Featured Artist

History in a Flash: Local Photographer Documents the People of a Pandemic

By Published On: May 18th, 2020

In April of 1936, a young photographer by the name of Arthur Rothstein arrived in Boise City Oklahoma for the purpose of taking pictures on behalf of what was then known as the Federal Government’s Resettlement Administration. Agency higher-ups believed photographs could be used as a powerful tool to show not only the economic problems the nation was facing, but what the government was doing about them. What followed over the next seven years were some of the most striking images, taken by Rothstein and fellow photographers like Dorothea Lange, of poverty and human suffering in the twentieth century thanks to the Great Depression. Nearly a century later and America again finds itself embroiled in a similar crisis of consciousness as the rapid spread of COVID-19 has dramatically altered our daily modern lives across the country. As the Country’s elected officials begin to carefully weigh decisions to re-open the economy while being ever vigilant about public health, photographers have once again stepped forward to document the lives that have been forever altered by the tragedy of loss and capture the faces of those who remain resilient amidst pandemic.

Documenting Uncertainty

The stay-at-home orders across the country has resulted in more than a few jarring effects on modern society. Families are cooped up in their homes anxiously anticipating a slowing of the spread of COVID-19, small businesses owners nervously close their doors while attempting to ignore the economic sword of Damocles that looms larger with each passing day, and those on the frontlines risking their own health to help friends, neighbors, and those they have never met. For many photographers their purpose has shifted as well. Like those that settled into the background of the Mid-Western Dust Bowl in order to capture the heart of American resilience, photographers today have chosen to document life during the current pandemic. “The Front Porch Portrait or Photo project has been going on in different forms and variations ever since the lock-down began so I became aware of it immediately,” says local photographer Lazlo Gyorsok. Lazlo received his first camera which he characterizes as “kind of Russian version of Kodak box” at age ten in Hungary where he was born in 1947 and lived until the age of 25. After sailing west in 1972, Lazlo first settled in New York City and a few years later in Cornwall Bridge, Connecticut. After Graduating to a digital format in the year 2000, Lazlo says he has never looked back.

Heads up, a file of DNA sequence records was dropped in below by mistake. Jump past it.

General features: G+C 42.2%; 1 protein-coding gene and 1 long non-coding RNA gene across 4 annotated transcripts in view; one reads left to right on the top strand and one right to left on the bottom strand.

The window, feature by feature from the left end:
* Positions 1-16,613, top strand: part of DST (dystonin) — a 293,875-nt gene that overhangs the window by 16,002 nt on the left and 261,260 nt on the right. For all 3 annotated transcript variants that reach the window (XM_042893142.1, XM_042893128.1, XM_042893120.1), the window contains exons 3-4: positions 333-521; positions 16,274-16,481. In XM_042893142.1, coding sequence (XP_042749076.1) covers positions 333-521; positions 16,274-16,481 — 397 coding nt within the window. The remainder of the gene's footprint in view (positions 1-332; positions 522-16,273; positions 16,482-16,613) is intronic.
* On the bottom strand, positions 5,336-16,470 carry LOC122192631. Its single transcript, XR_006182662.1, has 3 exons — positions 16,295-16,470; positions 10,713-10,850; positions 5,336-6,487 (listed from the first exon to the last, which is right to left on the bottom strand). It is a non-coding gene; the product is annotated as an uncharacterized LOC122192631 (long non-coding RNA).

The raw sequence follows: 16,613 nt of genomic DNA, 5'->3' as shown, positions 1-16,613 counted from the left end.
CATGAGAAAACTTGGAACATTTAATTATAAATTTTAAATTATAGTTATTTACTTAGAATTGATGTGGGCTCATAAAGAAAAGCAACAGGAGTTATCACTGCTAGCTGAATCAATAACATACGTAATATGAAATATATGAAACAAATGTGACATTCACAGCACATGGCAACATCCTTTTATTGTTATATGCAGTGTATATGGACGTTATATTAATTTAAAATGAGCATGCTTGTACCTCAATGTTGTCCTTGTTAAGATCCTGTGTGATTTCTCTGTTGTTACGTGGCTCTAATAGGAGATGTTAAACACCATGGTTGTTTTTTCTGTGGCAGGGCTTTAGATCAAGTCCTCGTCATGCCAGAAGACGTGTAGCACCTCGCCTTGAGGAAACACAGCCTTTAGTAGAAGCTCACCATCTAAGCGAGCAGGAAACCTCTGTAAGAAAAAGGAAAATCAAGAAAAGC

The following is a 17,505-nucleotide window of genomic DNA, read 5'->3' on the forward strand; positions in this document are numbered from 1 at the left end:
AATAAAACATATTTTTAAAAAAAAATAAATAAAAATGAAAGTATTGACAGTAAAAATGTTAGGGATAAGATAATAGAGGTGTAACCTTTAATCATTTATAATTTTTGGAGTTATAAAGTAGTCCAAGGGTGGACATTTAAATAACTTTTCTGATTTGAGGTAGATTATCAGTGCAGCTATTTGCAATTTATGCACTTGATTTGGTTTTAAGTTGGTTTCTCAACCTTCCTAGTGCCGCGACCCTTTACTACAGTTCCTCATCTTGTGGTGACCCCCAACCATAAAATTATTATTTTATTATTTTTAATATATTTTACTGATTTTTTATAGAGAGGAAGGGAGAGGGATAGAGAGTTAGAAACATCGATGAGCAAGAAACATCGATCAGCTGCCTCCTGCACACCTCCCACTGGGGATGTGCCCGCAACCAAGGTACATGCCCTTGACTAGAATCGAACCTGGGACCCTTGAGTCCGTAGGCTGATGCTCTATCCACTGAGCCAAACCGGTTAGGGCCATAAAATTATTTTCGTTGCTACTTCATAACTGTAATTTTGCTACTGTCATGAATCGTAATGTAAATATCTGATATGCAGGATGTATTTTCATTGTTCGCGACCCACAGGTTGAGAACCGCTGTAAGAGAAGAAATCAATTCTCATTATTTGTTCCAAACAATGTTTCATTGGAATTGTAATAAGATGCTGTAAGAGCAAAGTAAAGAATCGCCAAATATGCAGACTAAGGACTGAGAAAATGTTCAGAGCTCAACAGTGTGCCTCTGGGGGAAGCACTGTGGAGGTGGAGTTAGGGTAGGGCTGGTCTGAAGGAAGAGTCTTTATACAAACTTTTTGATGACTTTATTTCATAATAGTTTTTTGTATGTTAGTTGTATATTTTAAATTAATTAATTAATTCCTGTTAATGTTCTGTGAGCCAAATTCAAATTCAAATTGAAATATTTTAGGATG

The Faces of Pandemic

As the the Front Porch Photo Project began to trend all over the country, and individuals and families were photographed outside their homes during the Pandemic while photographers who kept their social distance began making an important human connection and documenting the new stay-at-home lives, Lazlo began to wonder how his community was coping. “The idea took a bit of premonition from my wife, who saw that the Cornwall Historical Society was looking for projects that had something to do with the pandemic for a future exhibition, to come to fruition” says Gyorsok. “I regard myself as mainly a landscape photographer, so I wasn’t sure how well I would handle all of the portrait sessions.” Lazlo’s new project is entitled While We Were Home/On the Frontline and will be included in the Cornwall Historical Society’s collection on the Pandemic. Gyorsok has successfully combined the idea of capturing the modern American family’s new daily reality, with those who haven’t stopped bravely putting themselves at risk since the outbreak first became prominent back in March.

Now huddled inside his own home in Northwest Connecticut, Lazlo has taken the time to absorb the reality his images convey: families wearing a confused mix of pajamas and work attire, coming together as one unit, trying to smile through the mask of uncertainty while appreciating one fleeting moment of normalcy. Lazlo says, “I only wish to document how the people of Cornwall are living during this time, without filter, without pretense…in the most artistic way possible.”

Terry, Hayden and Byron Bell, May 2

Jerry and Pat Blakey, April 29

Will Berry at the Transfer Station, April 30

Ann Hummel, May 1

Cornwall EMT, Joyce Hart( far left), Jayne Ridgway, Elizabeth Ridgway and Diane Beebe, May 16

John Ward, May 8

Roxann Roche and Daniel Kallman, May 1

Magaly Ohika, May 11

All photos courtesy of Lazlo Gyorsok

To view Lazlo’s full gallery of the While We Were Home/On The Frontline project click here,

To see more of Lazlo’s work visit pictures-by-lazlo.com